Your liver is the organ that processes fentanyl for removal from your body. If you have a fatty liver due to excess alcohol consumption or other reasons, then it will be harder for it to do this. In fact, any health issues with the liver will inhibit the processing of the drug. Taking fentanyl with acetaminophen can increase a risk for liver problems and slow the processing time.

While it is known that the liver is the main organ to metabolize fentanyl, there are other organs that help the process. Each of these create different internal metabolites, which are molecules created after taking a drug. Because of this, different drug tests are used to look for various metabolites from drug use.

How Long Does Fentanyl Stay in Your System for a Urine Test

A urine test is a painless test used to screen for the presence of certain, illegal drugs. Fentanyl does show up in urine tests, whether it is a legal or an illegal version. The amount of time it can be detected will vary for each person, depending on certain traits like age, weight or drug history. The average time it will show up in a urine test is between 8 and 72 hours. However, different versions of fentanyl may last longer, such as norfentanyl, which can be detected for up to 96 hours.

How Long Does Fentanyl Patch Stay in Your System?

The length of time a transdermal fentanyl patch stays in your system partly depends on your weight, body fat and liver health. However, according to medical specialists, the patch is slower acting than other forms of fentanyl since it takes longer to permeate the skin. Once in the system, it can remain there up to 72 hours after the patch is removed. This creates a risk of interactions with other drugs taken during this time.

Because of the slow activity of a fentanyl patch, the risk for complications are greatly increased with long-term use or abuse. Since the drug can stay in your system for prolonged periods, it is possible that using patches too often will allow the drug to build up in your liver or other parts of your body. This may create a bigger risk for dangerous side effects such as dependency, seizures or overdose.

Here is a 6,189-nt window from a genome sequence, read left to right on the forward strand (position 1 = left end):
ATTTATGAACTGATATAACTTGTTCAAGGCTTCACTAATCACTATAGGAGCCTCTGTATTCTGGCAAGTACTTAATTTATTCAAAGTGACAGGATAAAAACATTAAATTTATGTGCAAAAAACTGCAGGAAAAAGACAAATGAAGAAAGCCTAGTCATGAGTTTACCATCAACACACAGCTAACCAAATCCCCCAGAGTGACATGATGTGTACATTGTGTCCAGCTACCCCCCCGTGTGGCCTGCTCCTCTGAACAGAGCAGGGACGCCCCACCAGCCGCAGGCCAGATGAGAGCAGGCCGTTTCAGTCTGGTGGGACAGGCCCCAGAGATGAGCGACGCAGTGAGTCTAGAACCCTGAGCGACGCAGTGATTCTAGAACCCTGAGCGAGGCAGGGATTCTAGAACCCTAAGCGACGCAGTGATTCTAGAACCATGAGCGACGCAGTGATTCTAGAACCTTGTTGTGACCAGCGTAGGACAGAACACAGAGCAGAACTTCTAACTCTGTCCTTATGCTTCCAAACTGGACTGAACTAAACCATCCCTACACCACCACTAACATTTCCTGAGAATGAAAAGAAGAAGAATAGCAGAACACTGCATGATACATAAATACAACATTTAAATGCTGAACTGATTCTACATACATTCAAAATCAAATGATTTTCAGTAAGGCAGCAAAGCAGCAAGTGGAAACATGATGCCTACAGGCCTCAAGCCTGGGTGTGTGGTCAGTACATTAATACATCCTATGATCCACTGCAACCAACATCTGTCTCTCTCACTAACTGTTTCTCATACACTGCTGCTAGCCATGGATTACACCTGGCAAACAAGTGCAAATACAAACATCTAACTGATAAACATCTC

How Long Does Fentanyl Stay in Your System if You Eat it

Fentanyl may be taken orally as a lozenge. It is meant to slowly dissolve in the mouth, so it enters the system in a controlled time. However, chewing the lozenge allows the drug to enter the system all at once. The time fentanyl will stay in your system if you eat it can range from 72 hours for a blood test up to 90 days for a hair test.

Some people abuse fentanyl patches by eating them. If the entire patch is eaten and swallowed, the drug may stay in the system longer. This is because the patch slowly dissolves, releasing the drug into the rest of your body over a longer time. Doing so may create a higher risk for overdose if more patches are eaten.

Fentanyl chewing creates extended contact with enzymes in the mouth. Doing this may free more of the drug into your system, leading to higher risk of side effects, and it is likely the drug will remain in your system for at least 72 hours afterward. Eating fentanyl patches greatly increases the chance for accidental overdose or other health problems, as the patch may become lodged into the digestive system and remain there.

How Long Does Fentanyl Stay in Your System if You Smoke it

Some addicts may illegally buy fentanyl in powder form or crush the tablets to smoke for a quick and intense high. A dealer may add it to crack or other drugs for smoking, usually to increase their profit. Others may tear apart a fentanyl patch and smoke the ingredients.

In all cases, the drug becomes more lethal as the dosage cannot be controlled and smoking is a quick route to the brain. In addition, fentanyl is an opioid that comes with a common side effect of respiratory depression, meaning it makes it difficult for the lungs to take in oxygen. This can lead to respiratory distress and death. Smoking fentanyl increases the likelihood of this happening.

As in other ways of consuming the drug, the half-life of fentanyl is the same. It can remain in your system after smoking it for up to 72 hours. But it may show up in a urine test for 8 to 72 hours, and up to 90 days in a hair test.

If you want to stop taking fentanyl or remove fentanyl from your system, the best way to do so is to stop taking it, under the care of a doctor. If you experience withdrawal symptoms, chances are you are dependent on the drug or addicted to it. A professional, addiction specialist can help you safely withdraw for a successful, long-term recovery.